“I will meet you anywhere in the world.”
It was the warm voice of my friend Cadfael. He was between semesters again, and I had vacation time I hadn’t used.
We decided on Vienna, Prague, and Budapest. Cad would be spending the summer in Vienna learning German, and he was very familiar with Budapest through the great Benedictine Archabbey at Pannonhalma.
So we were on the road again. Except this trip was clouded by two shadows, one I knew about when I left New York, the other I would only learn of when we got to Prague. When I got on the plane, I knew I had a broken heart (no, not Steed), although my friends were quite certain I had dodged a bullet. The blur of the last months was playing over in my head very clearly as The Talented Mr. Ripley, not The Way We Were, so I knew they were right. (Thank God we have films to help us make sense of our lives.)
Still, when someone gets under your skin you have to deal with it. And there’s no better way than to travel with a monk.
I met up with Cad in Rome for one great dinner in Trastevere, then we flew to Vienna. We stayed near Rathausplatz, which allowed for lovely leisurely walks to the city center of that white, imperial city.
We were in Vienna primarily to attend JazzFest Wien, which takes place at the Staatsoper in the off season. We had tickets for 2 evenings. One evening was the a capella, gospel vocal group Take 6, along with Marcus Miller. Take 6 did not disappoint, sweeping us along in its exuberant, uplifting harmonies. Miller was cool.
But the highlight was seeing Miss Shirley Horn. This was July of 2003; she would die just over two years later from complications from breast cancer and diabetes.
But on that July night, it was ALL about courage, and struggle, memory and loss. It was an extraordinary concert experience, with a chaser of bitterness for me. It was The Talented Mr. Ripley who had suggested we see Horn. Which meant I had tickets to see her in New York as part of the JVC series the last week in June, and then I saw her the very next week in Vienna—a strange quirk of timing that was an enormous gift.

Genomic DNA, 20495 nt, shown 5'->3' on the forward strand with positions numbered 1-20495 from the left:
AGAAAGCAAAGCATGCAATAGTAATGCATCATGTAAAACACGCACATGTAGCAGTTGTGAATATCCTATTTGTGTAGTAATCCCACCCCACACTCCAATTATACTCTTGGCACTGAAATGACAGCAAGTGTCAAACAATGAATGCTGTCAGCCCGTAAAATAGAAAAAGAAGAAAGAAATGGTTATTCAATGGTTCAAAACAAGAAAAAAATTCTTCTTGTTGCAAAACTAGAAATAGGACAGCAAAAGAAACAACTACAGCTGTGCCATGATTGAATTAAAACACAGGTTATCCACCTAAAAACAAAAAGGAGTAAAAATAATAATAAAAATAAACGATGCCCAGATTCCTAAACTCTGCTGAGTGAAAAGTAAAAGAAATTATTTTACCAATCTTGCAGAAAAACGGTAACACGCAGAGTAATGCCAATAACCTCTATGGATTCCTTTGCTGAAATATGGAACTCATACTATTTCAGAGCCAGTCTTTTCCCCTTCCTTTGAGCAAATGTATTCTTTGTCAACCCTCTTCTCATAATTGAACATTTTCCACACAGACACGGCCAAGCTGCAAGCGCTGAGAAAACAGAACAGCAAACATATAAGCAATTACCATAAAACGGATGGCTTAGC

Here’s Stephen Holden on the JVC concert: “Seated in a wheelchair and facing the audience, Ms. Horn exuded the authority of an amused grande dame, serenely but firmly in charge.”
Her right leg had recently been amputated below the knee due to complications from diabetes.
“The set was anchored in four elongated ballads, A Time for Love, Yesterday, Here's to Life, and May the Music Never End, that worked together to evoke a grand, ultimately optimistic summing up of a lifetime's bittersweet experience.”
Her performance was even stronger in Vienna. Her timing with accompanist George Mesterhazy was more certain and in sync. She had spent decades playing piano while she sang, but without her foot, she had to give that up. Her singing was warm and piercing. As Ben Ratliff wrote in her obituary, "She cherished her repertory, making audiences feel that she was cutting through to the stark truths of songs like Here's to Life and You Won't Forget Me."
This brave, talented woman knew real trouble, and in the face of it, did whatever she needed to keep singing. Her courage and love of life was inspiring and refreshing after the ugliness and hatred of life that engulfed The Talented Mr. Ripley. She reminded me of what is possible, if not always found. Thanks for the assist, Miss Horn.
“HERE'S TO LIFE, HERE'S TO LOVE, HERE'S TO YOU.”
Note: Blue Girl has a clip up of Horn singing "Shall I Catch a Shooting Star?" It is stunning. Definitely go over and listen--it's a real treat. Thanks Blue Girl.